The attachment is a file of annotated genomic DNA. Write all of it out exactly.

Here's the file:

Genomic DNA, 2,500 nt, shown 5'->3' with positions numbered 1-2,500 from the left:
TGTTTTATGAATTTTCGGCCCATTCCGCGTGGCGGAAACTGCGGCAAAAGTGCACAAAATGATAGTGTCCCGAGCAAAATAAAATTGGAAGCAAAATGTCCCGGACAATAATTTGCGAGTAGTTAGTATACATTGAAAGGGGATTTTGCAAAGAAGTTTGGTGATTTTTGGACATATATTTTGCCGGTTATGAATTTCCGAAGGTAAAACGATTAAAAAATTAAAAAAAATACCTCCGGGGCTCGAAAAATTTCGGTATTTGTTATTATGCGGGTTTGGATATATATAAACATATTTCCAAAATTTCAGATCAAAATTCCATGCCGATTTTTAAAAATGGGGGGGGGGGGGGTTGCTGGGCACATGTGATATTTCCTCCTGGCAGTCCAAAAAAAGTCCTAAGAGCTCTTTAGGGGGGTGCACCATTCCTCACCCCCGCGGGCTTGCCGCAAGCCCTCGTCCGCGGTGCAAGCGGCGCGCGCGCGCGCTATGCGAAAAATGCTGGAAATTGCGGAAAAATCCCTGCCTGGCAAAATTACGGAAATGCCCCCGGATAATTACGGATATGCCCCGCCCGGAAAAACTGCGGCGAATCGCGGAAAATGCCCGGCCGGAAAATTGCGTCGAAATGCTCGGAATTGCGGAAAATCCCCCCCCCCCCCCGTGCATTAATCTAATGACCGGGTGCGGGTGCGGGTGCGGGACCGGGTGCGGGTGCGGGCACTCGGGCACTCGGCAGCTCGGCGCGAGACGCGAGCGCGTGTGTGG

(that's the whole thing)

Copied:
Genomic DNA, 2,500 nt, shown 5'->3' with positions numbered 1-2,500 from the left:
TGTTTTATGAATTTTCGGCCCATTCCGCGTGGCGGAAACTGCGGCAAAAGTGCACAAAATGATAGTGTCCCGAGCAAAATAAAATTGGAAGCAAAATGTCCCGGACAATAATTTGCGAGTAGTTAGTATACATTGAAAGGGGATTTTGCAAAGAAGTTTGGTGATTTTTGGACATATATTTTGCCGGTTATGAATTTCCGAAGGTAAAACGATTAAAAAATTAAAAAAAATACCTCCGGGGCTCGAAAAATTTCGGTATTTGTTATTATGCGGGTTTGGATATATATAAACATATTTCCAAAATTTCAGATCAAAATTCCATGCCGATTTTTAAAAATGGGGGGGGGGGGGGTTGCTGGGCACATGTGATATTTCCTCCTGGCAGTCCAAAAAAAGTCCTAAGAGCTCTTTAGGGGGGTGCACCATTCCTCACCCCCGCGGGCTTGCCGCAAGCCCTCGTCCGCGGTGCAAGCGGCGCGCGCGCGCGCTATGCGAAAAATGCTGGAAATTGCGGAAAAATCCCTGCCTGGCAAAATTACGGAAATGCCCCCGGATAATTACGGATATGCCCCGCCCGGAAAAACTGCGGCGAATCGCGGAAAATGCCCGGCCGGAAAATTGCGTCGAAATGCTCGGAATTGCGGAAAATCCCCCCCCCCCCCCGTGCATTAATCTAATGACCGGGTGCGGGTGCGGGTGCGGGACCGGGTGCGGGTGCGGGCACTCGGGCACTCGGCAGCTCGGCGCGAGACGCGAGCGCGTGTGTGG